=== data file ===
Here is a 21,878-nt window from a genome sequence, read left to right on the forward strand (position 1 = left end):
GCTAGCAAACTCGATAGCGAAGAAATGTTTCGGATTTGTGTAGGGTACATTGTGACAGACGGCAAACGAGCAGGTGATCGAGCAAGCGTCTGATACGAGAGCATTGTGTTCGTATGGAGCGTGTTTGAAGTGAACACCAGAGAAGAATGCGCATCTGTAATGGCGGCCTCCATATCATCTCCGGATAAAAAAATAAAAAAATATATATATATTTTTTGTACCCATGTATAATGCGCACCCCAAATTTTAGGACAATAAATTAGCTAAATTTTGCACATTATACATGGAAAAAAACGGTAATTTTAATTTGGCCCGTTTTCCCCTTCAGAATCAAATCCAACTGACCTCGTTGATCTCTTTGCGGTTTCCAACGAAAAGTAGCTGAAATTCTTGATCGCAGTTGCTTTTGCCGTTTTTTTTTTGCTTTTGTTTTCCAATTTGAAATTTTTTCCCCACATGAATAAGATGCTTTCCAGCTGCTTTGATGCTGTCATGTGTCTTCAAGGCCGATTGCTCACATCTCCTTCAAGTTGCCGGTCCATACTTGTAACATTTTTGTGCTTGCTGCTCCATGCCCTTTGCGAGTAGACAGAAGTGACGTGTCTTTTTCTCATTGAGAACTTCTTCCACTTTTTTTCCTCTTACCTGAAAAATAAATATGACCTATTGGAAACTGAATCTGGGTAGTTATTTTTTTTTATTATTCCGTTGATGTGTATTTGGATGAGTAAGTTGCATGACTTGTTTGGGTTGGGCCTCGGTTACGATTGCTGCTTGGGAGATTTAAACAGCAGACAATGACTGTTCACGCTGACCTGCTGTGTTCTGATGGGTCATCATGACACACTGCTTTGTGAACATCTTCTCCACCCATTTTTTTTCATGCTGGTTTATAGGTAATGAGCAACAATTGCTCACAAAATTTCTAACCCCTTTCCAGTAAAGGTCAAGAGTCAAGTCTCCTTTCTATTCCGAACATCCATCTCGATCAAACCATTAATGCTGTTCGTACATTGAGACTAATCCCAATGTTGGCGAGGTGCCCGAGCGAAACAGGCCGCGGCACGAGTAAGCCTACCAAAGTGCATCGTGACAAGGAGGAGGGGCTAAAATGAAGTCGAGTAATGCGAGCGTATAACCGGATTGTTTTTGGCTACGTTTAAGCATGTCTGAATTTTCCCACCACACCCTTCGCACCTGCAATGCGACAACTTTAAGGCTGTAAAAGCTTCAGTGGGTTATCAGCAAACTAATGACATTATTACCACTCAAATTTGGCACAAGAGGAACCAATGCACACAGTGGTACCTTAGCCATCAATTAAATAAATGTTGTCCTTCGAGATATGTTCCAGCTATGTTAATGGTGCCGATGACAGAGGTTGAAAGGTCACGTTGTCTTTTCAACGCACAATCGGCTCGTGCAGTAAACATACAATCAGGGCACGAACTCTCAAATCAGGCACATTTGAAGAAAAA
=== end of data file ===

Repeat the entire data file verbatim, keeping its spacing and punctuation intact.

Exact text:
Here is a 21,878-nt window from a genome sequence, read left to right on the forward strand (position 1 = left end):
GCTAGCAAACTCGATAGCGAAGAAATGTTTCGGATTTGTGTAGGGTACATTGTGACAGACGGCAAACGAGCAGGTGATCGAGCAAGCGTCTGATACGAGAGCATTGTGTTCGTATGGAGCGTGTTTGAAGTGAACACCAGAGAAGAATGCGCATCTGTAATGGCGGCCTCCATATCATCTCCGGATAAAAAAATAAAAAAATATATATATATTTTTTGTACCCATGTATAATGCGCACCCCAAATTTTAGGACAATAAATTAGCTAAATTTTGCACATTATACATGGAAAAAAACGGTAATTTTAATTTGGCCCGTTTTCCCCTTCAGAATCAAATCCAACTGACCTCGTTGATCTCTTTGCGGTTTCCAACGAAAAGTAGCTGAAATTCTTGATCGCAGTTGCTTTTGCCGTTTTTTTTTTGCTTTTGTTTTCCAATTTGAAATTTTTTCCCCACATGAATAAGATGCTTTCCAGCTGCTTTGATGCTGTCATGTGTCTTCAAGGCCGATTGCTCACATCTCCTTCAAGTTGCCGGTCCATACTTGTAACATTTTTGTGCTTGCTGCTCCATGCCCTTTGCGAGTAGACAGAAGTGACGTGTCTTTTTCTCATTGAGAACTTCTTCCACTTTTTTTCCTCTTACCTGAAAAATAAATATGACCTATTGGAAACTGAATCTGGGTAGTTATTTTTTTTTATTATTCCGTTGATGTGTATTTGGATGAGTAAGTTGCATGACTTGTTTGGGTTGGGCCTCGGTTACGATTGCTGCTTGGGAGATTTAAACAGCAGACAATGACTGTTCACGCTGACCTGCTGTGTTCTGATGGGTCATCATGACACACTGCTTTGTGAACATCTTCTCCACCCATTTTTTTTCATGCTGGTTTATAGGTAATGAGCAACAATTGCTCACAAAATTTCTAACCCCTTTCCAGTAAAGGTCAAGAGTCAAGTCTCCTTTCTATTCCGAACATCCATCTCGATCAAACCATTAATGCTGTTCGTACATTGAGACTAATCCCAATGTTGGCGAGGTGCCCGAGCGAAACAGGCCGCGGCACGAGTAAGCCTACCAAAGTGCATCGTGACAAGGAGGAGGGGCTAAAATGAAGTCGAGTAATGCGAGCGTATAACCGGATTGTTTTTGGCTACGTTTAAGCATGTCTGAATTTTCCCACCACACCCTTCGCACCTGCAATGCGACAACTTTAAGGCTGTAAAAGCTTCAGTGGGTTATCAGCAAACTAATGACATTATTACCACTCAAATTTGGCACAAGAGGAACCAATGCACACAGTGGTACCTTAGCCATCAATTAAATAAATGTTGTCCTTCGAGATATGTTCCAGCTATGTTAATGGTGCCGATGACAGAGGTTGAAAGGTCACGTTGTCTTTTCAACGCACAATCGGCTCGTGCAGTAAACATACAATCAGGGCACGAACTCTCAAATCAGGCACATTTGAAGAAAAA